Should it be a Slim-Fast or a Luna bar for lunch, a Clif or a PowerBar before the afternoon workout? Should we go for the Balance bar to stave off bedtime hunger pangs or just munch on a handful of Jelly Belly's new Sport Beans?
The answer may surprise you. The powerhouse of energy, protein and meal replacement bars on the market may serve you well, but only when used correctly and, in some experts' opinions, sparingly.
Although the health and natural food aisles in the grocery store are lined with products, the bars often are misused by well-meaning people who think satisfying an afternoon craving with a Luna bar is far better than having a chocolate chip cookie. But nutrition and health experts say the bars shouldn't be viewed as guilt-free substitutes for unhealthy snacking, and energy and protein bars should be used only by serious athletes.
Liz Applegate, director of sports nutrition at UC Davis and contributing editor and columnist for Runner's World for the past 20 years, says the bars are often not used as intended.
“Not everyone who exercises needs them,” Applegate says. “A lot of people are exercising to lose weight and in that case, you don't want to be eating energy bars. They contain a lot of calories.”
Energy bars were developed in the 1980s as a way to give marathon runners a portable supply of carbohydrates. After several miles on such a long run, runners can deplete their reserves. The bars gave them a boost of carbs in a manageable form.
The market has since expanded, extending beyond the field of athletics and into neighborhood fields and gyms. But unless your body is quickly burning fuel, the extra boost provided by the energy bars just adds pounds.
Pam Wilson, chief clinical dietitian at San Ramon, Calif., Regional Medical Center, discourages people from using the bars. She says that we have turned away from basic nutritional meals and snacks in favor of the brightly packaged bars and drinks. In most cases, the average person is served just as well by water as Gatorade, and some fruit and a turkey sandwich from Subway provide all the protein and carbohydrates the body needs.
“If you're trying to satisfy a sweet craving,” Wilson says, “likely a small amount of ‘the real thing' can do the job with less calories. The bar usually leaves people still feeling hungry and/or deprived.”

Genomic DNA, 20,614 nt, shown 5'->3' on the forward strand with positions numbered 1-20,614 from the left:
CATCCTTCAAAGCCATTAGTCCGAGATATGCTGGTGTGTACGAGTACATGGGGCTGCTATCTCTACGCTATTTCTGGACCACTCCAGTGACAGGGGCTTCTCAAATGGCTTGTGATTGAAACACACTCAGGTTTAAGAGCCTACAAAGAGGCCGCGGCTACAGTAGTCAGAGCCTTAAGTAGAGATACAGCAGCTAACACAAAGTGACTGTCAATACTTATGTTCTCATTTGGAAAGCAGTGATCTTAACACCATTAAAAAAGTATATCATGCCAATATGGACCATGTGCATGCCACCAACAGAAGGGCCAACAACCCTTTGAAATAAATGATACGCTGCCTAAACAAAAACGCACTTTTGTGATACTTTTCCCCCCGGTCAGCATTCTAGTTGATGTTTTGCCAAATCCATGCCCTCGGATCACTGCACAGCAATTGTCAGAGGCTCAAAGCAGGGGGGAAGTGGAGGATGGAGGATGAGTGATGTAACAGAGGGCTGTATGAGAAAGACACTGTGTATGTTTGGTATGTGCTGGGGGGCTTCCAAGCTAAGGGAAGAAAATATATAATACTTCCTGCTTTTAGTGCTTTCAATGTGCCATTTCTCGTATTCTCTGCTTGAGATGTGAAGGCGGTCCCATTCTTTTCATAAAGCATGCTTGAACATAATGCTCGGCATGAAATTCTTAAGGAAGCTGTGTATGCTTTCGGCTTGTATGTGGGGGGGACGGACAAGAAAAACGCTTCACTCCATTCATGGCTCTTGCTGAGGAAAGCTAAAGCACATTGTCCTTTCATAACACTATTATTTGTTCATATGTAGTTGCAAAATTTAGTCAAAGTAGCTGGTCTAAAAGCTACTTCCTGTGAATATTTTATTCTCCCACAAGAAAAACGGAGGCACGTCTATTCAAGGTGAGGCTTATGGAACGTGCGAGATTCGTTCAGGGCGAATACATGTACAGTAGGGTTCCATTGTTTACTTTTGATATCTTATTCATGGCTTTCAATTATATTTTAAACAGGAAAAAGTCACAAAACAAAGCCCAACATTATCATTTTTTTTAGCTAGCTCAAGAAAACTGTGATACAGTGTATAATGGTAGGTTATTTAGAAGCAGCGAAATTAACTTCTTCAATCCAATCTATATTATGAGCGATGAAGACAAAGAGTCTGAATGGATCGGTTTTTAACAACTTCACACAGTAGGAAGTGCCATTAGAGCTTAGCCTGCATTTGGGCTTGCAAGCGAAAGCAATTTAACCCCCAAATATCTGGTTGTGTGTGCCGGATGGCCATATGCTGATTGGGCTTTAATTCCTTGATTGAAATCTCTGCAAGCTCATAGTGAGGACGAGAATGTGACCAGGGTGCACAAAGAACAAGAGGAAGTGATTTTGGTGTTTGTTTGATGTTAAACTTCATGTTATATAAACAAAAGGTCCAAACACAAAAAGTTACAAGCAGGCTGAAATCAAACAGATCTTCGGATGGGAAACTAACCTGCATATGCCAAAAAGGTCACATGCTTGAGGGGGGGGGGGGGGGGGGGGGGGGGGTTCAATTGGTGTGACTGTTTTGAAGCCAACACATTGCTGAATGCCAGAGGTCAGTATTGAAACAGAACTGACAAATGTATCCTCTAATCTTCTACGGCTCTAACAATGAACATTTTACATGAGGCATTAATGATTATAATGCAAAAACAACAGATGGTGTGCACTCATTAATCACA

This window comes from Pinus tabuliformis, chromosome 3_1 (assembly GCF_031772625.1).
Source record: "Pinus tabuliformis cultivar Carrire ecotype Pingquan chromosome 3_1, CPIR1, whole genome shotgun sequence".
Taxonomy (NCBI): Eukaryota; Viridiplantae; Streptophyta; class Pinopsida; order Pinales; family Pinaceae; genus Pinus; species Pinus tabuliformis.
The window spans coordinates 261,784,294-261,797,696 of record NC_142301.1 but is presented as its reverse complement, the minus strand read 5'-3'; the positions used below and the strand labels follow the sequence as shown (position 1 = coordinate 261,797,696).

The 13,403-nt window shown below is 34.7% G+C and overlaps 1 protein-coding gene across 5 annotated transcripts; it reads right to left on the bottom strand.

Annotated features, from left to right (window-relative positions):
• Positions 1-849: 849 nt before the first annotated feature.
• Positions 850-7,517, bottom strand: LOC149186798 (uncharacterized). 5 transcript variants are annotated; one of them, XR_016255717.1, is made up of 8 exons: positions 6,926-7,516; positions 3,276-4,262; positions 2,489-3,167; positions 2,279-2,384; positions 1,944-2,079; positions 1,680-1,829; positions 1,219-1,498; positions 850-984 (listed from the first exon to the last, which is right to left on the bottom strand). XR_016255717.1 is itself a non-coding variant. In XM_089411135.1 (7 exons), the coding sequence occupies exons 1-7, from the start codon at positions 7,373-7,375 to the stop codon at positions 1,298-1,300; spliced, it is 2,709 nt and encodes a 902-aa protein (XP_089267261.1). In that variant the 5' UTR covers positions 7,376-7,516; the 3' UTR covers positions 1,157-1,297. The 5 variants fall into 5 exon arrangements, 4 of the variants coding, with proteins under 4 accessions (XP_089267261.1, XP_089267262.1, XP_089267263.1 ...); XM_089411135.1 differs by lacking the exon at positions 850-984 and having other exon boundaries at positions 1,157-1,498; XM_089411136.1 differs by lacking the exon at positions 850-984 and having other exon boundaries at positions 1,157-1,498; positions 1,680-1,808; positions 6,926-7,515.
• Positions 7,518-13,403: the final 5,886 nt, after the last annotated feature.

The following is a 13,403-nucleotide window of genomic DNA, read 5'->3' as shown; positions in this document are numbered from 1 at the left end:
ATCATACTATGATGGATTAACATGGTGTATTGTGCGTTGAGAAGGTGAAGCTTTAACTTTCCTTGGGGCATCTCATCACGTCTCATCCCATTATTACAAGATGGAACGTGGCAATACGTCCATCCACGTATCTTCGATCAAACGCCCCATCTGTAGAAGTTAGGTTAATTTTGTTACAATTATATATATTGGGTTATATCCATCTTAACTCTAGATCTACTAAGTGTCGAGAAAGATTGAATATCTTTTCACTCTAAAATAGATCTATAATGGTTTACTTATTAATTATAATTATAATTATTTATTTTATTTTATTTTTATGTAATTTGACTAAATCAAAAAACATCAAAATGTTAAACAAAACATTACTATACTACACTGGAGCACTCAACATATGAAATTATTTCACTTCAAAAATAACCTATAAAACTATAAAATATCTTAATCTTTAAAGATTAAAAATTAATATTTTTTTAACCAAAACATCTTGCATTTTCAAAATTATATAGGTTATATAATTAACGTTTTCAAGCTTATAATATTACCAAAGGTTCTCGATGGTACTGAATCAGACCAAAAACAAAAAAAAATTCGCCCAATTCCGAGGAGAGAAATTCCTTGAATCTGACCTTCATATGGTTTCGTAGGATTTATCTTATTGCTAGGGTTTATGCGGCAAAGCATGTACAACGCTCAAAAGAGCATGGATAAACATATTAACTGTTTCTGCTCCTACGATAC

But Applegate sees a place in our lives for the bars. Meal replacement bars work for dieters who have trouble regulating their food intake or have problems with self-control.
“You take a person who's overweight and you replace one meal with a bar,” Applegate says, “and they'll lose weight. There's nothing magical about the bar. You're just cutting the calories. The beneficial part is they know that's all they can eat.”
And the energy bars may keep someone from doing the wrong thing – turning to junk food when they're hungry.
Terrie Macfarlane, an avid exerciser, says she uses the energy bars sparingly, but wouldn't be without them.
“I buy them by the case,” Macfarlane says. “For me power bars are a healthier option for a quick fix and have saved me numerous times from visiting the drive-through. They taste like candy to me so I only eat them when I really need to, like before a lunchtime spinning class or after a long hard workout and I don't have access to food right away.”
The market continues to grow for the bars, with new entries all the time. Jelly Belly has come out with Sport Beans, small bags of jelly beans that contain carbs, electrolytes and vitamins. Applegate says UC Davis is involved in a study using the beans. She says they make sense for runners and are essentially a sports drink in a more portable form.
Snickers has released its Marathon bar, a low-carb candy bar that also rates low on the glycemic index. It, too, is designed for athletes and is intended to provide sustained energy.
The key to using any of these products, Applegate and Wilson say, is to know what you're eating and to use them appropriately.
© 2006, Contra Costa Times (Walnut Creek, Calif.).
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